Nawiri has presented on high-profile panels on sexual harassment and law in Africa. Recently she was a panelist on the Unsettling Knowledge Production on Gendered & Sexual Violence Symposium by University of Cape Town. In addition, she has previous working experience organizing and conducting workshops on sexual and reproductive health rights, and legal aid at Shimo la Tewa Women’s Prisons in Mombasa and Eldoret Women’s Maximum Prisons in Eldoret. Her feminist politics are inspired by the late Nawal El Saadawi’s work. When she’s not writing, she continues with her activism on Facebook. She thinks of herself as a dangerous and savage woman.
Jannatul Mouwa is a youth climate activist, UN Women Bangladesh declared her as a climate champion in 2021. Also ActionAid Bangladesh Awarded her Climate Champions in 2021. She got an honorable mention Award on Climate photography 2021 from Drik & British Council. Also she was nominated for the WIN DRR leadership Awards from Australian Aid. She was born in 1991 in Satkhira, which is one of the climate vulnerable districts in Bangladesh. In 2011, she worked to prevent child marriage. In 2014, her Upazilla was declared by the Government as the first Child Marriage Free Area in her country. In this time, she worked directly with the local government in this initiative. She founded a youth feminist Organization named BINDU Nari Unnayan Sangathan.
Mutinta Masowe is a Zambian feminist, Educationist with a BAED, passionate about climate justice, social accountability, SRHR, and Education. She champions green economy and women equality.
Faith Madaki is an international development consultant. She is a Chevening Alumni and member of the World Economic Forum’s Global Shapers Community. Currently a Ph.D candidate studying Development communications. She has a MSc International Development from University of Bath Uk and BA Development Studies from Catholic University of Eastern Africa Kenya.
Faith is an inter-sectional feminist passionate about humanitarian work and ensuring everyone has equal opportunities and safe spaces, especially for women, girls and youth. Over the past 5 years, she has worked as a development consultant towards raising funds to lift people out of poverty in hard to reach communities across Nigeria. Faith has worked with International NGOs such as ActionAid, UNICEF, GAIN and African Initiative. She is currently a director at Imani humanitarian initiative, a nonprofit dedicated to the promotion of human welfare.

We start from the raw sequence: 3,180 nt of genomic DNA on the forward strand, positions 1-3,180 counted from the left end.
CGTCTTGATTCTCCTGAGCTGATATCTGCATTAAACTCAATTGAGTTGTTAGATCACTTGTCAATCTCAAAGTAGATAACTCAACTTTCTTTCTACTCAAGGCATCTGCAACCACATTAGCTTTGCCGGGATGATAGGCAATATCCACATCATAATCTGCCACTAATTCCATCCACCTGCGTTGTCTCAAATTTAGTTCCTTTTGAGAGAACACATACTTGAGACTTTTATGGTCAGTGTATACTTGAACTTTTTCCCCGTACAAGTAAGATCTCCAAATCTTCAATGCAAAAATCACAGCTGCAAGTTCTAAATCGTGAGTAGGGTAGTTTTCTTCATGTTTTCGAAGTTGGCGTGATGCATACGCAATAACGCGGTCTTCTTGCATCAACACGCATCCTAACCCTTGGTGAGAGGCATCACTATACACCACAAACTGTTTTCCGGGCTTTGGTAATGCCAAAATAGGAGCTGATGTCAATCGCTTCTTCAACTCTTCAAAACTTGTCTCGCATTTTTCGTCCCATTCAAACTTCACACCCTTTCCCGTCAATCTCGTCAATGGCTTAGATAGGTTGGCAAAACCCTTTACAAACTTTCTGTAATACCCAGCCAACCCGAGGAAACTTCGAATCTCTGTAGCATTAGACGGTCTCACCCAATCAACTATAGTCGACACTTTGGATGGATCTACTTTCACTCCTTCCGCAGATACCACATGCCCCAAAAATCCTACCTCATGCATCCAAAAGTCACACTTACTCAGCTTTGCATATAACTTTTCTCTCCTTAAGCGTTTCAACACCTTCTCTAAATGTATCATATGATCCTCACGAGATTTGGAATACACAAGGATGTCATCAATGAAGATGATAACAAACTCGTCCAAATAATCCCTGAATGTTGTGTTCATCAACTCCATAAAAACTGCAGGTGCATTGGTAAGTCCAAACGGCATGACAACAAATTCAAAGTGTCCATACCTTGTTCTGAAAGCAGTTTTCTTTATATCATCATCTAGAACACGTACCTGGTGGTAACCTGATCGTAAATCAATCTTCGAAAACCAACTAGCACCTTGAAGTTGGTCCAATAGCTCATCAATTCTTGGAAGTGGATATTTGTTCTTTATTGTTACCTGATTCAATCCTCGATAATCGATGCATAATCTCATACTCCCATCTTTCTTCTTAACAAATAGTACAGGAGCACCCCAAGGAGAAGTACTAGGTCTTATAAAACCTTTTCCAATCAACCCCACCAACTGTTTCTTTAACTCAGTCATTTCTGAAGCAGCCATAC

Sheila Cabusao is a Filipino feminist activist, currently based in Bangladesh. Sheila was one of the organizers and a founding member of the Young Feminist Network, a grantee of FRIDA – the Young Feminist Fund since 2018. She is currently providing an advisory role to the network and a freelance consultant for I/NGOs working and supporting young feminist activism and social movements. Sheila has a long-standing experience in youth engagement and women’s rights for over 7 years, enriched with multicultural and multi-country working experience with government, media, and civil society organizations. She also has an in-depth understanding of humanitarian crisis and conflict through diversified work engagements as a community volunteer, media personnel, government employee, and civil society representative. Turned gender trainer Sheila is also alumni of the Korean Institute for Gender Equality Promotion and Education (KIGEPE). She provides training to young folks on gender and feminist leadership.
Nancy Houston Ouya is an Advocate of the High Court of Kenya passionate about powering feminist movements for gender justice. She is a 2021/2022 Chevening Scholar at the University of Essex where she is pursuing an LLM in International Human Rights Law. As the co-founder of Feminists in Kenya, a vibrant movement for community, joy, and resistance, she collaborates with multiple partners to shape feminist policies and amplify feminist discourse in Kenya. Nancy is also an Advisor at FRIDA-The Young Feminist Fund where she works to shape feminist funding for women and girls in Africa. She enjoys writing, researching and speaking about the intersections of Gender and the Law.